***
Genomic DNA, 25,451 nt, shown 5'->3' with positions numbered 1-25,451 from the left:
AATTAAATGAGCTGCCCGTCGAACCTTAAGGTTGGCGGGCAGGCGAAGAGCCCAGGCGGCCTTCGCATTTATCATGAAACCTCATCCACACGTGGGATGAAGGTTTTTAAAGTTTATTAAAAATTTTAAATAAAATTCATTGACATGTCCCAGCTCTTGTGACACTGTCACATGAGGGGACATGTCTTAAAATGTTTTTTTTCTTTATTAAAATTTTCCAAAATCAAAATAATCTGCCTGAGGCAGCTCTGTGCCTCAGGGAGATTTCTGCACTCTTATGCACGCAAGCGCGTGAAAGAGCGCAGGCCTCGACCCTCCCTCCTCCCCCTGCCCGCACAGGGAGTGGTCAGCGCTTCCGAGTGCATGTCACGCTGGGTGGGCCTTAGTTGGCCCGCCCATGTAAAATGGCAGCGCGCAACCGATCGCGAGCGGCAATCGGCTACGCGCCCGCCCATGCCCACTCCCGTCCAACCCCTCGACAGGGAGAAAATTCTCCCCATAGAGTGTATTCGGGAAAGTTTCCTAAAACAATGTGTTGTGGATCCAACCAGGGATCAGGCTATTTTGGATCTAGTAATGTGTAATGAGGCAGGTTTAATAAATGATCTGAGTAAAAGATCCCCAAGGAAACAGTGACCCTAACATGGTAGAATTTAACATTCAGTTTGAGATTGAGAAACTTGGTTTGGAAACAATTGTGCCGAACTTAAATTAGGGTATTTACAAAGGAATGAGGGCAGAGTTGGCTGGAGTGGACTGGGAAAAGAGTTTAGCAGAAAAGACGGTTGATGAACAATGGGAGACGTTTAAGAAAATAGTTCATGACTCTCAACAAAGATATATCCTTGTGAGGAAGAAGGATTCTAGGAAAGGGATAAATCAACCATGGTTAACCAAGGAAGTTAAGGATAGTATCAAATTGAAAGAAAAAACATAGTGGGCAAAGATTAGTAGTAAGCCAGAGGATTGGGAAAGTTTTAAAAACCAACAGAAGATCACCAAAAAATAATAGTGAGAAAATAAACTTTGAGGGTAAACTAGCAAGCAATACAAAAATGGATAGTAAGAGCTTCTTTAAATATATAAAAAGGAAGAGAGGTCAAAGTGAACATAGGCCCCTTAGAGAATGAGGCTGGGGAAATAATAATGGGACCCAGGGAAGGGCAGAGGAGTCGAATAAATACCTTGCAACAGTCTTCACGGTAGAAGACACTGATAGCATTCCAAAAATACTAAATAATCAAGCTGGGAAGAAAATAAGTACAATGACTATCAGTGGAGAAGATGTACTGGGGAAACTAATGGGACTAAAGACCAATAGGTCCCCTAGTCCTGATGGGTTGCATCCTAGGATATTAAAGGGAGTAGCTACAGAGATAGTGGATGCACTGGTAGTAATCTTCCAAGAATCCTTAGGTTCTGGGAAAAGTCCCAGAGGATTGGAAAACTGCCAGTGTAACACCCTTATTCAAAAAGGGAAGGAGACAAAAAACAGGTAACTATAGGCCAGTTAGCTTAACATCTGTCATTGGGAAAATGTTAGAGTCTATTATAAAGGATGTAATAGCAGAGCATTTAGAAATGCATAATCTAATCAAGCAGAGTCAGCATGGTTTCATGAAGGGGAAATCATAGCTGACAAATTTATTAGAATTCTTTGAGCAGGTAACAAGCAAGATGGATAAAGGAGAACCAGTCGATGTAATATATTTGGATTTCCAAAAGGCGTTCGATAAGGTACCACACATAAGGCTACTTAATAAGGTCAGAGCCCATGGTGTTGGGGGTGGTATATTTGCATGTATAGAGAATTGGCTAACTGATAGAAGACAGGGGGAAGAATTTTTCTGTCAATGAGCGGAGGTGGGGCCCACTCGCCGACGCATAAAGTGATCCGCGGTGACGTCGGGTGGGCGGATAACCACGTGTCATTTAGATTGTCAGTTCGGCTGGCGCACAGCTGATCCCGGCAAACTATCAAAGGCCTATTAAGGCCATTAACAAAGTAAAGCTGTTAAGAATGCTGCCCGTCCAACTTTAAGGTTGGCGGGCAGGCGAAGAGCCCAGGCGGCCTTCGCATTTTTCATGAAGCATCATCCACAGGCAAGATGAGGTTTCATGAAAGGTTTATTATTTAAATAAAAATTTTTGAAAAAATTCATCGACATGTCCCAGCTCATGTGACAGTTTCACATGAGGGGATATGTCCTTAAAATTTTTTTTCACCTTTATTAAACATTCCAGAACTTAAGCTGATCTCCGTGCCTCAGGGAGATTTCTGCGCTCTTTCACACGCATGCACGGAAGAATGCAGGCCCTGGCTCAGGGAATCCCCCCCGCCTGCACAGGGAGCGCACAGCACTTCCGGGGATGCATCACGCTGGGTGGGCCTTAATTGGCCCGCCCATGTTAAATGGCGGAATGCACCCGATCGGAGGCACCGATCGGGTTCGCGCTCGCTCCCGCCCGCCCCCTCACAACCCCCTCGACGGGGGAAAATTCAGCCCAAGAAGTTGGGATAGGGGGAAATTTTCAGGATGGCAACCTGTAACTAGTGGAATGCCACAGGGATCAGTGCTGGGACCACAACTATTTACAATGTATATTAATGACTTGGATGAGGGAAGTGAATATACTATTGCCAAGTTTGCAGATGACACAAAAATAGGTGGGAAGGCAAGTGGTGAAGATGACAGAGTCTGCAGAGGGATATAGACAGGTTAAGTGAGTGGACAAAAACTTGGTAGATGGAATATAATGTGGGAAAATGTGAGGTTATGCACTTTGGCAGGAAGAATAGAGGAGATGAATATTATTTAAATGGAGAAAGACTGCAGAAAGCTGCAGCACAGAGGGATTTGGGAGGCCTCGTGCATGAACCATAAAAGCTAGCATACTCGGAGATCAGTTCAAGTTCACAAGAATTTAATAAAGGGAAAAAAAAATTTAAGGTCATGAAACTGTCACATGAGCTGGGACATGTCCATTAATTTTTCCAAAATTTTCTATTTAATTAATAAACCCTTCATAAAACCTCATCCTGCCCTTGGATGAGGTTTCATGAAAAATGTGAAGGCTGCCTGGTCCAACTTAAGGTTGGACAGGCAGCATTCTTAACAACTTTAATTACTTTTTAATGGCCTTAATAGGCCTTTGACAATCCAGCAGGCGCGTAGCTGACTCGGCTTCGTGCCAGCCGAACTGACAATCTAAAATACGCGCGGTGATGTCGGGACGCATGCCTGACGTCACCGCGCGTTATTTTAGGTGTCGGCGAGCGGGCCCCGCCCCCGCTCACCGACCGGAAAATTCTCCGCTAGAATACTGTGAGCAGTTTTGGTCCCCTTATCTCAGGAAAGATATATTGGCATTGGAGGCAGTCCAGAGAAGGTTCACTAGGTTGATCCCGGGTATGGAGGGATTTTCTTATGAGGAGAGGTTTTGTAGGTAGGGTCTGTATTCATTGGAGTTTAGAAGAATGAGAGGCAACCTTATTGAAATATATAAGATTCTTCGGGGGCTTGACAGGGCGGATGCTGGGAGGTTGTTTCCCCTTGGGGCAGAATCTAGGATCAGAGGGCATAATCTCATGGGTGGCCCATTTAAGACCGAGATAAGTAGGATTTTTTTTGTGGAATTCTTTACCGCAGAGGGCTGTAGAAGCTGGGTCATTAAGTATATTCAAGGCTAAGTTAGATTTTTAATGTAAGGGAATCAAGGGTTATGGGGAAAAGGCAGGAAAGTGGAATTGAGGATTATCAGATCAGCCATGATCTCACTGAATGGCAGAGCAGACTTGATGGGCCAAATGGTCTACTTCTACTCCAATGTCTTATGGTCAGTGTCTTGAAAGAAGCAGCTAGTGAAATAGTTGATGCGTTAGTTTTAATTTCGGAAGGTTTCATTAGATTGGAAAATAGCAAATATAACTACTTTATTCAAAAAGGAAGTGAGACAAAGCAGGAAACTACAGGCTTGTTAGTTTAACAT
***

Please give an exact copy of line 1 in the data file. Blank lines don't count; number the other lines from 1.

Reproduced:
Genomic DNA, 25,451 nt, shown 5'->3' with positions numbered 1-25,451 from the left: